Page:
A Hot Diggity hot dog

A Hot Diggity hot dog

Keith Garabedian

Hot Diggity returns: Founder Keith Garabedian talks hot dogs, farming and going vegetarian

The cult-favorite South Street frankfurter shop is being resurrected as a pop-up this week.

A Hot Diggity hot dog

A Hot Diggity hot dog

Keith Garabedian
danya

When Keith Garabedian shut down “hot dog emporium” Hot Diggity in January 2015, loud laments filled the Philadelphia snack-o-sphere. The same excitement spread when news broke that it was (briefly) coming back.

The South Street shop gained a cult-like following in its four years of existence. Fans appreciated Garabedian’s frankfurter scholarship — he knew seemingly everything there was to know about tubular meat — and also his culinary creativity. The Sabrett franks at Hot Diggity weren’t just slapped in a roll with a smear of mustard (though Garabedian would likely agree there’s nothing wrong with that). This menu elevated hot dogs beyond the mundane.

It was composed of elegant constructions fashioned as odes to certain cultures, dishes or trends — all illustrated in custom drawings by talented Philly sketch artist Hawk Krall. The Cincinnati Skyline Dog came complete with Cincinnati-style chili, three-cheese sauce, onions and scallions, for example, while the Seattle Grunge Dog was topped with whipped garlic cream cheese, red onion “straws,” scallions and tomatoes.

And then, two and a half years ago, Hot Diggity disappeared entirely from Philadelphia and the face of this Earth … until this week.

On Wednesday, Oct. 4, Garabedian is hosting a Hot Diggity pop-up at “farm to sandwich” joint Stockyard (16th and Spring Garden). For one night only, the frankfurters described above will make a return, along with his custom corn dogs and hot dog baked beans.

Could this be the start of something bigger? Will there be more pop-ups, or might Garabedian be considering another Philly spot? Billy Penn caught up with the 33-year-old South Jersey native to find out what he’s been up to (farming, podcasting and working for the government!) and discuss the possibility of his return to the local restaurant scene.

Keith Garabedian

Keith Garabedian

Courtesy Keith Garabedian

Remind us again why you closed Hot Diggity?

I needed a break. Having a restaurant is pretty grueling. I was working upwards of 120 hours a week — getting in at 6 or 7 in the morning and not leaving until midnight. It wasn’t good for my health.

There’s a bit of a hot dog void in Philly now.

Yeah, there was Underdogs, but now that’s gone too. Some of the older joints have also closed. I don’t know if Philly’s just not a hot dog town or what. People are more health-conscious now and hot dogs have a weird stigma of being very bad for you. There’s Fox & Sons [in Reading Terminal Market], but I haven’t been there yet.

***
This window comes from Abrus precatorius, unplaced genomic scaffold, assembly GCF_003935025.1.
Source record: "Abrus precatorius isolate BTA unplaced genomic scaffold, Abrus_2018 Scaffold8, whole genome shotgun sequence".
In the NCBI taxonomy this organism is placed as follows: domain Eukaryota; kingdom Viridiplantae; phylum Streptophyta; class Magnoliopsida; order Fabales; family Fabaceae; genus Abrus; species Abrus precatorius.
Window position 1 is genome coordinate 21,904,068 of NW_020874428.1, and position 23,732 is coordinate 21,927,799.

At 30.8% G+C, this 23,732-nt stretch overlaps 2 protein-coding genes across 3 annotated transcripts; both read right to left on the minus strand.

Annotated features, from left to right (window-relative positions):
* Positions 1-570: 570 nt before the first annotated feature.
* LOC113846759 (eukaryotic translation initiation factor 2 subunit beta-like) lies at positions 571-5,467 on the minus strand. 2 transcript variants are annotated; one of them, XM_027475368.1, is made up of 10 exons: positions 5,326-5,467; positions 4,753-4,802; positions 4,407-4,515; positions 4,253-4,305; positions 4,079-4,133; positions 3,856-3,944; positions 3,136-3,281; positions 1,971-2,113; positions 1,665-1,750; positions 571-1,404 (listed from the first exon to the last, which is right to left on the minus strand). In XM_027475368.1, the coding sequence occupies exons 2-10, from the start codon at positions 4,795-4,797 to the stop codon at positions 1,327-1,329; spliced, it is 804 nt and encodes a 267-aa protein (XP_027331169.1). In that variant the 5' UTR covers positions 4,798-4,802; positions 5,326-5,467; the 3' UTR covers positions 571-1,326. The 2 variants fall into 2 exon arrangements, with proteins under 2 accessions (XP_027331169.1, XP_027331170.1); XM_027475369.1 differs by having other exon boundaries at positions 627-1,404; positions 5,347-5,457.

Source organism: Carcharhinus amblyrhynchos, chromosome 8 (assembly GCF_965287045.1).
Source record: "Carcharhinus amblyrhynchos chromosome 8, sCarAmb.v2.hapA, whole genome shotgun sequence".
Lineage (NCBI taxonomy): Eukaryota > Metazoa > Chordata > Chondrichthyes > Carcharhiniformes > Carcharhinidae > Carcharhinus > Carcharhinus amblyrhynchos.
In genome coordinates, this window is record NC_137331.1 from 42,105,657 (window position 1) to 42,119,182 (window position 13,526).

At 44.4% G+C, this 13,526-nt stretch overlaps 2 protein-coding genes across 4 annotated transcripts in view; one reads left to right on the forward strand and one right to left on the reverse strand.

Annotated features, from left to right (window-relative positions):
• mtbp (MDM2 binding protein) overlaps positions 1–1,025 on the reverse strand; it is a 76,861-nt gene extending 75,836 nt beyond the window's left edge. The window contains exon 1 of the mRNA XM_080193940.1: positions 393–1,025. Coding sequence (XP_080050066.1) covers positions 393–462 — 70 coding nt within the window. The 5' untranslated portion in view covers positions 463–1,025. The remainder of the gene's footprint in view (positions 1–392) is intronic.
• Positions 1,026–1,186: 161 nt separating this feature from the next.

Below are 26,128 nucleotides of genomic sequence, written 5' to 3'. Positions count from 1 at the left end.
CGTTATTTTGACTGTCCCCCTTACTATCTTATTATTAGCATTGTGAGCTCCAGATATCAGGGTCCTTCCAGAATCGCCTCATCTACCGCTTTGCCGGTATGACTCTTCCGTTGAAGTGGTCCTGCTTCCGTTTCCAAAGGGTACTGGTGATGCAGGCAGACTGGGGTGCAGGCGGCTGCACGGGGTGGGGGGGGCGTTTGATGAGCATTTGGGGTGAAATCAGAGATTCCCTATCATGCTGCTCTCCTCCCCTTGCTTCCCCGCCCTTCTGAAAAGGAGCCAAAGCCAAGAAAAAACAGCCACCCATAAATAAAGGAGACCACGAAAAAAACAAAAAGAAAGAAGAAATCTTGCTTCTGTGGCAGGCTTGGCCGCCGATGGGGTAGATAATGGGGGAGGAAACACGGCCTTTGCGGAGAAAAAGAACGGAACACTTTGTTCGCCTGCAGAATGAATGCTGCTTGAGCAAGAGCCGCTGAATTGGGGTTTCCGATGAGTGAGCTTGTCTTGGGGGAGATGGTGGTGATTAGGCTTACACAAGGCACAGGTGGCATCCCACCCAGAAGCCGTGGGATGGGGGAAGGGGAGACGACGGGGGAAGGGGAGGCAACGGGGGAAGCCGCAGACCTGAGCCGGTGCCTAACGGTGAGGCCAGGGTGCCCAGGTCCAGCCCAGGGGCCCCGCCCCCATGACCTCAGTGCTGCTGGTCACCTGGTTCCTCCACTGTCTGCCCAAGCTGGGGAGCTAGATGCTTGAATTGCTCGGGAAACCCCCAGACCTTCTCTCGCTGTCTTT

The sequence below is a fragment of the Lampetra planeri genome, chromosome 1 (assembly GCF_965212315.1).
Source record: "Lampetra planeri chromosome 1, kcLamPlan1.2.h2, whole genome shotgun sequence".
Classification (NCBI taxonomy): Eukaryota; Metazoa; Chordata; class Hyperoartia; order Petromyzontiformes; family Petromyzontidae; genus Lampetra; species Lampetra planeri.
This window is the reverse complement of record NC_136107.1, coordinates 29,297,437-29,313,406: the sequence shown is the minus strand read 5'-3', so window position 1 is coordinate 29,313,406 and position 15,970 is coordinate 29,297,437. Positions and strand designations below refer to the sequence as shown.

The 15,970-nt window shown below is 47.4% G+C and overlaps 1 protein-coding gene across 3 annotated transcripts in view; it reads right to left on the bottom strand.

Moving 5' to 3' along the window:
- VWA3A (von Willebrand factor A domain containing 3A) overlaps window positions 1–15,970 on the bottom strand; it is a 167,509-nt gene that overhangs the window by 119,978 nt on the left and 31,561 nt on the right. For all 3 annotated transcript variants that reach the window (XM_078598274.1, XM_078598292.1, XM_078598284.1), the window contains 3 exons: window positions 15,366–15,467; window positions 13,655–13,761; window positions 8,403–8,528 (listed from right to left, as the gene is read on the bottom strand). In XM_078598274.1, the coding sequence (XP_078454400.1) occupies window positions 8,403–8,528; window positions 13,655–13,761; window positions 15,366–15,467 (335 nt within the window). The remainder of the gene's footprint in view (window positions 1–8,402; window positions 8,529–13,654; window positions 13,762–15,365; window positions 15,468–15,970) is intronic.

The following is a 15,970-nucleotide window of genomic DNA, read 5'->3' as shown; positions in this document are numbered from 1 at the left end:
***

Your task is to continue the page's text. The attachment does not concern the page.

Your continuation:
Have you been to Woodrow’s Sandwiches (which opened in the former Hot Diggity location)?

I have not. I do want to…but every time I walk by there’s this pit in my stomach and I can’t do it.

What did you do after you shut down?

Took like six months off. Cooked at home and saw friends and family. There were some friends I literally didn’t see for years because of the restaurant.

Then you found another job?

I worked for around a year with Ari Miller of 1732 Meats, helping him get his [Lansdowne] meat plant up and running. I also started a super dorky podcast with my brother and a friend. It’s called Highlander Rewatched. We have a couple thousand listeners around the world and get invited to conventions and stuff.

Are you working in the food industry now?

Now I work for the Department of Defense, doing logistics. It’s a weird change of pace. I’m not used to a desk job. But it still uses some of the stuff I learned, like managerial and inventory skills. And it lets me see my friends and focus on my garden.

What’s up with the garden? You post lots of veggie pics on Instagram.

My friend Bill and I built a 1,200-square-foot garden in my backyard. I have a colonial-style wood oven there too. I wanted to get into the farming side of things. I’d like to move out of Gloucester City sometime soonish and do like a homestead. It could be chickens and a garden just for personal use, or maybe I would do farmers markets and make sauces and jams and host events.

So you want to get back into food as a career?

Maybe. If I come back, it probably will not be hot dogs. If I opened a restaurant again it would probably be more farm to table, or an ode to colonial food. I have been researching that for the past few years. Or honestly, even a vegetarian restaurant.

That’s a pretty big switch, from hot dogs to veg.

Yeah, I’m pretty much vegetarian now, I’d say around 90 percent of the time. My girlfriend and I just fell into it. After one week we noticed everything we’d cooked for dinner was vegetarian just by chance. We decided to try it five days a week, then after a year extended to most of the time. It’s healthy, it’s economical, it’s good for the environment.

But you’re not strict about it?

Nope. Like we traveled to Montreal last spring and were like, yeah, we’re gonna eat meat here. But the Philly veg scene is awesome. There’s such good food being produced.

So no chance of a Hot Diggity comeback?

I would like to keep Hot Diggity alive in some fashion. Maybe via more pop-ups. At Stockyard we’ll be using the same ingredients we used at the restaurant, so everything should taste the same. If the opportunity to do another pop-up came up, I wouldn’t say no.